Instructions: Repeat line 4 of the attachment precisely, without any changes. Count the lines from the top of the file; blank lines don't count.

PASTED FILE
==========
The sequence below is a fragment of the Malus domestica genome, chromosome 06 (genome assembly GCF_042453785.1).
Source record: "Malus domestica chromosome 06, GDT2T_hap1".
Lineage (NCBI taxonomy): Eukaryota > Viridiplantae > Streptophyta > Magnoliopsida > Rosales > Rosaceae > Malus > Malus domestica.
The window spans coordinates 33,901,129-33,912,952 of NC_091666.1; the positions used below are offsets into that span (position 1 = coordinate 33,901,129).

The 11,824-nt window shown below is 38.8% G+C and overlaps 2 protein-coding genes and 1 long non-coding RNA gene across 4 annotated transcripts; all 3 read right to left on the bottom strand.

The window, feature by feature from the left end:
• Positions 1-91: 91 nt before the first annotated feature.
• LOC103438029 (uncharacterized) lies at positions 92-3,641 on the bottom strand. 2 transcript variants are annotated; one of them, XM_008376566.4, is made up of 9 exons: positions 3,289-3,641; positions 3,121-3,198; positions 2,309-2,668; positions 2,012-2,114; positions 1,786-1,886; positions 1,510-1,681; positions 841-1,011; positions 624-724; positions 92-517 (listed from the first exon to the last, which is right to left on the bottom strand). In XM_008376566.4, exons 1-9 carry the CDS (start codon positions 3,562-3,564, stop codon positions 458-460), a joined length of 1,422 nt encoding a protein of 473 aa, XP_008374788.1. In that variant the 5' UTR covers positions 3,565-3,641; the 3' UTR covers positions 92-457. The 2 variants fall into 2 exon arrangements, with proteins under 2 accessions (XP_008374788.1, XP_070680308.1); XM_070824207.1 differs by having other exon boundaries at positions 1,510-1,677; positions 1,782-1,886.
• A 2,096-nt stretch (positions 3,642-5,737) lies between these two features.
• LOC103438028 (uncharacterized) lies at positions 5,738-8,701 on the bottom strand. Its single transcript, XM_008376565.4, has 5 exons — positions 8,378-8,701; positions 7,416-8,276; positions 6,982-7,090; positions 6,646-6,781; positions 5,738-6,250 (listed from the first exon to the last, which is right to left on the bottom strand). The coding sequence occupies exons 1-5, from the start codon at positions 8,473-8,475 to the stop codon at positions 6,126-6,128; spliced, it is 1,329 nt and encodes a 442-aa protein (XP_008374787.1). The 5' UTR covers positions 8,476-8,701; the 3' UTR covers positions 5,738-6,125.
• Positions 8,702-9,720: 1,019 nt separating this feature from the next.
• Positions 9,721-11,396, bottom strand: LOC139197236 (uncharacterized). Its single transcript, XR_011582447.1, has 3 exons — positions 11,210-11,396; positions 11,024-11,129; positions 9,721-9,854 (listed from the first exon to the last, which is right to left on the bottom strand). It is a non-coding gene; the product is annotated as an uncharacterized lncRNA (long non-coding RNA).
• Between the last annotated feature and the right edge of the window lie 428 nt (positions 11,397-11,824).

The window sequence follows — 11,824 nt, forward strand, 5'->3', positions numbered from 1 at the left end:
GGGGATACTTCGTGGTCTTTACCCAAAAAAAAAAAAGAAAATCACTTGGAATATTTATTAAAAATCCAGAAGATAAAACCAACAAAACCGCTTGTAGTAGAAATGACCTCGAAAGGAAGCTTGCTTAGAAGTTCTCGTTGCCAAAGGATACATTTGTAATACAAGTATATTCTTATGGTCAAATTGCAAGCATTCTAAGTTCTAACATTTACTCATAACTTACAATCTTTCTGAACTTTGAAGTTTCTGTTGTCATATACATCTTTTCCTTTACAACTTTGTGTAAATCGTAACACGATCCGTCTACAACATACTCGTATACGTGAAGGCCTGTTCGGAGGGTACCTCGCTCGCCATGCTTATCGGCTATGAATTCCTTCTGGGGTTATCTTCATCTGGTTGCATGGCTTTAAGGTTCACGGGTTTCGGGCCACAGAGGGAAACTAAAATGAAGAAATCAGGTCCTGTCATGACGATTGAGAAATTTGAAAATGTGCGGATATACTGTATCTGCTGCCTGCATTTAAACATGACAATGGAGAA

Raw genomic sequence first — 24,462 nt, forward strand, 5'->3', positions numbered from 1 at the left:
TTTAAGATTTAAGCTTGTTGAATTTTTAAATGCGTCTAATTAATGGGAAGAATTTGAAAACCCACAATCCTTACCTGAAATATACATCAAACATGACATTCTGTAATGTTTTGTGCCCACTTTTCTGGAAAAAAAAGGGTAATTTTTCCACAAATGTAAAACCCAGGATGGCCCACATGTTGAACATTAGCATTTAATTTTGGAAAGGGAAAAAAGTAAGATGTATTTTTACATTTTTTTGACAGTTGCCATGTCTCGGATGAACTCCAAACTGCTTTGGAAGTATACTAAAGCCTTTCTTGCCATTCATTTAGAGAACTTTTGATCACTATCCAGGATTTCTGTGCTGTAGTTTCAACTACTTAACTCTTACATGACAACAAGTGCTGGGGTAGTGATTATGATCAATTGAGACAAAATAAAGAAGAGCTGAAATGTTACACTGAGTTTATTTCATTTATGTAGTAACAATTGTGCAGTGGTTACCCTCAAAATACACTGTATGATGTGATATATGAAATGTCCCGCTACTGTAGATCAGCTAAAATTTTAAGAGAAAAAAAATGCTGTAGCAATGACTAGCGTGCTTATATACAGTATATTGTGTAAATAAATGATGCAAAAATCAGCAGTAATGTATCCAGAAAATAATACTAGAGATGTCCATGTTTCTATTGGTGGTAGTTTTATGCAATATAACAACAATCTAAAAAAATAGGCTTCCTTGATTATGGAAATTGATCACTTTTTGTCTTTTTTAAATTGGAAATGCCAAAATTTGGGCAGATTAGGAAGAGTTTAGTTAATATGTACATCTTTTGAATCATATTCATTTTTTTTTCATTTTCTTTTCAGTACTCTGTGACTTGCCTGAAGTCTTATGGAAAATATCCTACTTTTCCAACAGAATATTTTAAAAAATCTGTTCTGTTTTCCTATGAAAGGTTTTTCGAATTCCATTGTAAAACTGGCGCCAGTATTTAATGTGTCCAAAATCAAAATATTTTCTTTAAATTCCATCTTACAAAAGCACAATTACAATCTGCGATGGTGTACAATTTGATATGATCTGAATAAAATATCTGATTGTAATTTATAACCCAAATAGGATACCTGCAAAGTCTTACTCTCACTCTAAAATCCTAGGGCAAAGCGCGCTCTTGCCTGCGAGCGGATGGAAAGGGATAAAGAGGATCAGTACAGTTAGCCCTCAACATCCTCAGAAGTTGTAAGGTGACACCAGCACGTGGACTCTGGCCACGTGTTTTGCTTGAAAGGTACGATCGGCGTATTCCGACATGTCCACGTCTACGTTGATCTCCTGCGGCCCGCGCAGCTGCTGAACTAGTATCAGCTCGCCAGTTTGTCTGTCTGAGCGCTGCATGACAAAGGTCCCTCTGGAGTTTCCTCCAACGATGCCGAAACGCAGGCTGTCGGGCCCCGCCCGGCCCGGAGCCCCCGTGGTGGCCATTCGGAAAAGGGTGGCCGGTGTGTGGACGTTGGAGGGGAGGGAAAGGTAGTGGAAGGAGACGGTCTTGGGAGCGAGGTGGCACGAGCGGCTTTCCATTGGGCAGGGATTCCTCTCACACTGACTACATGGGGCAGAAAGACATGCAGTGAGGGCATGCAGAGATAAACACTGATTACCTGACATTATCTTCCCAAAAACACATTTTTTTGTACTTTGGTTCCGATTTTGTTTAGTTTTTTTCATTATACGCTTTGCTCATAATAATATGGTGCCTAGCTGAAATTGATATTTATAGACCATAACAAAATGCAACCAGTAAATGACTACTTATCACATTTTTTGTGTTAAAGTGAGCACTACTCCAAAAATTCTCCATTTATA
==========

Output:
The window spans coordinates 33,901,129-33,912,952 of NC_091666.1; the positions used below are offsets into that span (position 1 = coordinate 33,901,129).